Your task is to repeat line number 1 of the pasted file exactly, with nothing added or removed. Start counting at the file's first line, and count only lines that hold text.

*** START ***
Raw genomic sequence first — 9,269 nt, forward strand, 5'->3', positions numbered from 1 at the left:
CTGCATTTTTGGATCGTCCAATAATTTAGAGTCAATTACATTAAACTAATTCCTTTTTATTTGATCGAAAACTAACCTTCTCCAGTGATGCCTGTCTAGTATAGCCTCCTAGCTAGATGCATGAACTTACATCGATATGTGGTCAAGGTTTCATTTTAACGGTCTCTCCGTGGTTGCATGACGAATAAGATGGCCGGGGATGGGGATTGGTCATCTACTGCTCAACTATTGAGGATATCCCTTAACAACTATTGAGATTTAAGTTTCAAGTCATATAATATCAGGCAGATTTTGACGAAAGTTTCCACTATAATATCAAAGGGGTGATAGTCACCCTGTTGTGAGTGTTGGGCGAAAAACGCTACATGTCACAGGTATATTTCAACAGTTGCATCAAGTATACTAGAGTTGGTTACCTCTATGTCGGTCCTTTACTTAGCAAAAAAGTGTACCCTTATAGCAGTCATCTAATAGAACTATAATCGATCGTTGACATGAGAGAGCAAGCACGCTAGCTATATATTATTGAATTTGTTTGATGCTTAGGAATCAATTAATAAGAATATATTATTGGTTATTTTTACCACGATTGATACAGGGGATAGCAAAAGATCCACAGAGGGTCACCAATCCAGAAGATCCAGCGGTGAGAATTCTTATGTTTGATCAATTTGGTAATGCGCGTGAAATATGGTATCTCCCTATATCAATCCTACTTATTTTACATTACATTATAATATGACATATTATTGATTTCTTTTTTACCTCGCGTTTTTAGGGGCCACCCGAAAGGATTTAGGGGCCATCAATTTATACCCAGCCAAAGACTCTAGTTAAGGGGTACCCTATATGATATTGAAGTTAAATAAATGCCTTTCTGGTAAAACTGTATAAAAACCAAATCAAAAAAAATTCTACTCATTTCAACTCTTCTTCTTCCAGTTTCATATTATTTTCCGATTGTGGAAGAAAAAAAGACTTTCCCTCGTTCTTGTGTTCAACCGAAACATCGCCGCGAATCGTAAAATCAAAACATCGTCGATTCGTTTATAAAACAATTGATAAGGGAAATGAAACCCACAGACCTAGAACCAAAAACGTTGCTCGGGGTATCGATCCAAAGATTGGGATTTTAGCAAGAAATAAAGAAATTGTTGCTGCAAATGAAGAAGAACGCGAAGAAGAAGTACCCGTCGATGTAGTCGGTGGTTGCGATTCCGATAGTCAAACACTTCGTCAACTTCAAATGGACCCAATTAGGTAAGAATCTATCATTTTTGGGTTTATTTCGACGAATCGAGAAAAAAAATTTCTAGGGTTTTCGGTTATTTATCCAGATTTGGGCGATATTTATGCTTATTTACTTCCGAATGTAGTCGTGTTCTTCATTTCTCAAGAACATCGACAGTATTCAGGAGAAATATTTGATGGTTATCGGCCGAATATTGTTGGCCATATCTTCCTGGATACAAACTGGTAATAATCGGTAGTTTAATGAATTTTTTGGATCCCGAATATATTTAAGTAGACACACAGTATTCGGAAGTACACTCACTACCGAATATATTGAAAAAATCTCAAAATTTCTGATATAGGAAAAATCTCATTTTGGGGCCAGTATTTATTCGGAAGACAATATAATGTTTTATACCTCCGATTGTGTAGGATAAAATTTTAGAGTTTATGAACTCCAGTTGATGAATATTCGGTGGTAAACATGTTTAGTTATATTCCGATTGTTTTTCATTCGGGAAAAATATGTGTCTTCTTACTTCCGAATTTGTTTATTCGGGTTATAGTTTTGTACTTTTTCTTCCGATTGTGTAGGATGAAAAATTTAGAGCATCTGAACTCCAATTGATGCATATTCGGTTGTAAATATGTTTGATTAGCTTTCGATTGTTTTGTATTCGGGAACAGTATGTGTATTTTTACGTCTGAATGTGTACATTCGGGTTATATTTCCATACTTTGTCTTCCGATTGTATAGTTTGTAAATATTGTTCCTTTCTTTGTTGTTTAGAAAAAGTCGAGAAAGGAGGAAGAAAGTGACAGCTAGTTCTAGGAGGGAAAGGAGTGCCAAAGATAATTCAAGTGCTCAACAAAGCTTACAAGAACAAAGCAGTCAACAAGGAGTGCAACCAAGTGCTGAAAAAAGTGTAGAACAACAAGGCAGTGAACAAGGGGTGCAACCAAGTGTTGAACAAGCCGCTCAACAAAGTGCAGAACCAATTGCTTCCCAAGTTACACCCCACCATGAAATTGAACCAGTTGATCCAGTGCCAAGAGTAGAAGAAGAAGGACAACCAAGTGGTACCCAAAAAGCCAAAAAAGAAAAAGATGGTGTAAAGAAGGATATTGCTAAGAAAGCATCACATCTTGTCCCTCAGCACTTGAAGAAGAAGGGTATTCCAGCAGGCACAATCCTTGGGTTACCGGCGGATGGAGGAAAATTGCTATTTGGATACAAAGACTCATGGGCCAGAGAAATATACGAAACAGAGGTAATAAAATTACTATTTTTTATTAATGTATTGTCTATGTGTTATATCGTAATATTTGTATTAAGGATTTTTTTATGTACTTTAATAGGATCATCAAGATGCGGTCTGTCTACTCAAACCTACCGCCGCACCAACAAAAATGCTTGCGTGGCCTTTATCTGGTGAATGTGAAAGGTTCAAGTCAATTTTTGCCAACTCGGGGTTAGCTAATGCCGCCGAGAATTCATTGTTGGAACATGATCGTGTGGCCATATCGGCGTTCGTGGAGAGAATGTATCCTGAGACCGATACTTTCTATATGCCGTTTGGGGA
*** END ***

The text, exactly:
Raw genomic sequence first — 9,269 nt, forward strand, 5'->3', positions numbered from 1 at the left: